Where is The House on Mango Street?
December 11th, 2009Filed under: Stories
The “real” Mango Street house at 1524 N. Campbell.
DePaul University student Jasmin M. Ortiz wrote this post, third in our People and Places series.
Chicago native Sandra Cisneros may be best known for her 1984 novel, The House on Mango Street, which celebrates its twenty-fifth anniversary this year. Cisneros was born in 1954, one of six children and the only girl in a family of boys. They lived for a time in Humboldt Park. Out of her memories of this neighborhood she developed The House on Mango Street. The book is primarily autobiographical and tells the coming-of-age story of a young Mexican American girl named Esperanza.
Through vignettes, Cisneros describes Esperanza’s life, community, and hopes. For example, in a section called “Hips,” Esperanza discovers why the local boys start to notice her. In a 1991 radio interview with Studs Terkel, Cisneros talked about female identity, describing women as “voiceless.” She argued that some women only find the courage to speak up after they experience marriage and motherhood. She hoped women and girls might think more about their own empowerment after reading her work.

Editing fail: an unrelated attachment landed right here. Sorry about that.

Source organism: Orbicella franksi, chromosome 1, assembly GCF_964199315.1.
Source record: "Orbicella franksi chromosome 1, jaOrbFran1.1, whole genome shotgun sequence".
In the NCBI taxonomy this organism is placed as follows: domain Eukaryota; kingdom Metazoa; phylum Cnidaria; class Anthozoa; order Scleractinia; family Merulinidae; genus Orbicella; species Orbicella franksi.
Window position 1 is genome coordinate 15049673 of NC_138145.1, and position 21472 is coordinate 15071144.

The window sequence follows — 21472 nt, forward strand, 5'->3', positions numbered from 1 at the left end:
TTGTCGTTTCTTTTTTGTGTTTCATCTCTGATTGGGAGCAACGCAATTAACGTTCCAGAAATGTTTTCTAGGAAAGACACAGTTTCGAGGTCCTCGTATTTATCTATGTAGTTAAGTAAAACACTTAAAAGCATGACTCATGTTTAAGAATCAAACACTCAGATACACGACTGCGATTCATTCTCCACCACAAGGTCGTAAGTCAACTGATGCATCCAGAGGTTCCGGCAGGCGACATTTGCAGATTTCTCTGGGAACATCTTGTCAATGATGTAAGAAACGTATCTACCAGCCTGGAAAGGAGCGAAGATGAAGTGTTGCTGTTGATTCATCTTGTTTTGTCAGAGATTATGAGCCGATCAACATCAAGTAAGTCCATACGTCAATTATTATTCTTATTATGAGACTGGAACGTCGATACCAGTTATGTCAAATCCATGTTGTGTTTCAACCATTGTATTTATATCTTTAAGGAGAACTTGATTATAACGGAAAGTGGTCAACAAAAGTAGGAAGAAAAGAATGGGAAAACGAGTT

Milwaukee Avenue stores play a role in Cisneros’s writing.
To better understand the novel, I set out to find some of the places mentioned in The House on Mango Street. The trip was a fun experience, because I was able to see Cisneros’s Chicago. At 1524 North Campbell Avenue I found the “real” Mango Street house where she spent her middle and high school years. She said that the book couldn’t be named Campbell Street because it wasn’t interesting and would only remind people of soup. Instead of Campbell, she used a word that rhymed with it—mango. Many of the locations were relatively quiet. Only once in awhile some of the neighbors were out and about, but usually no one approached me while I took pictures. However, taking the images was a little weird. I felt like I was on a stakeout.
What is your favorite novel set in Chicago?